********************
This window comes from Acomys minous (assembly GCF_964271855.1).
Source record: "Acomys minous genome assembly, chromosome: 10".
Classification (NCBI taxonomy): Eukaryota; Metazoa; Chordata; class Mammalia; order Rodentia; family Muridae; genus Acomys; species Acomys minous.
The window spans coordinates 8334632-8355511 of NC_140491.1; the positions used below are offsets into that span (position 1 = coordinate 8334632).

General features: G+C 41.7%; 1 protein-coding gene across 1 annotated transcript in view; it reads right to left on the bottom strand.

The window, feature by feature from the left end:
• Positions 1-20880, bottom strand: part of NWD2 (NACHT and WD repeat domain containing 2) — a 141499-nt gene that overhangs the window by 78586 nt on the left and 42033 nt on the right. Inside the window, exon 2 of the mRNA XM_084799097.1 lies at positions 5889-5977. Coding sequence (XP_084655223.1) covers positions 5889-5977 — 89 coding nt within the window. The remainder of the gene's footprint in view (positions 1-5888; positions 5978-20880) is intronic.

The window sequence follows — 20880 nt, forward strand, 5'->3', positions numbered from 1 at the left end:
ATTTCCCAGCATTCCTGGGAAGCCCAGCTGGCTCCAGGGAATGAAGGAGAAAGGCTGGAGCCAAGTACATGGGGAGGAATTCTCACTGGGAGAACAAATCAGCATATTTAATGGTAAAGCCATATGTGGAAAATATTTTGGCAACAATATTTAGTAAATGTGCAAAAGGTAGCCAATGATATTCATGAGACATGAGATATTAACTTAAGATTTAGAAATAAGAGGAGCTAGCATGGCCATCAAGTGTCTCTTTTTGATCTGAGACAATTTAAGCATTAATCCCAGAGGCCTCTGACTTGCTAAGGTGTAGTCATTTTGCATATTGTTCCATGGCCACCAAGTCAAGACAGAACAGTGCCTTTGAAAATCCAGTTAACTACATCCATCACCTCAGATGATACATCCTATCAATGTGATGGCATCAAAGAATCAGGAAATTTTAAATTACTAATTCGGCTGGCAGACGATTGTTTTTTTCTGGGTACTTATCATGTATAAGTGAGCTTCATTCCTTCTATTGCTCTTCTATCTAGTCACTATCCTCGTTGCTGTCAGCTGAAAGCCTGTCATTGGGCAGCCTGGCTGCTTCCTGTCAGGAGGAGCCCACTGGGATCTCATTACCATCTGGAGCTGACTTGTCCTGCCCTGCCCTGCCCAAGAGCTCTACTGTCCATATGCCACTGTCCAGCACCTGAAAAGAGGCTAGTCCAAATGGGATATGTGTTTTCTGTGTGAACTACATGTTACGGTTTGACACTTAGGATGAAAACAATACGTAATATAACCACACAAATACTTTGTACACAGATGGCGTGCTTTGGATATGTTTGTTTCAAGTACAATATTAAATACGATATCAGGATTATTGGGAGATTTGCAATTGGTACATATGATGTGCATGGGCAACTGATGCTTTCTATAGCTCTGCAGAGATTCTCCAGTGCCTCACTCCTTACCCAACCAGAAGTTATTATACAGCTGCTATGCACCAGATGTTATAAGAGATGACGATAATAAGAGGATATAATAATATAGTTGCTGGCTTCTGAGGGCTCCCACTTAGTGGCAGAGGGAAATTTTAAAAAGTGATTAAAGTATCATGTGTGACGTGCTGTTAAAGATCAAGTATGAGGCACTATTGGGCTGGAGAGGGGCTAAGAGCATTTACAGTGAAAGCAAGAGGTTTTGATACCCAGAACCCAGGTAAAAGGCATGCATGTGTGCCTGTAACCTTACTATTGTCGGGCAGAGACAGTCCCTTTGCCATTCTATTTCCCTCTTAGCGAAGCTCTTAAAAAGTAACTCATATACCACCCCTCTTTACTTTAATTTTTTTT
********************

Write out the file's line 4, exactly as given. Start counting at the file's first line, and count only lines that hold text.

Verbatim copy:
The window spans coordinates 8334632-8355511 of NC_140491.1; the positions used below are offsets into that span (position 1 = coordinate 8334632).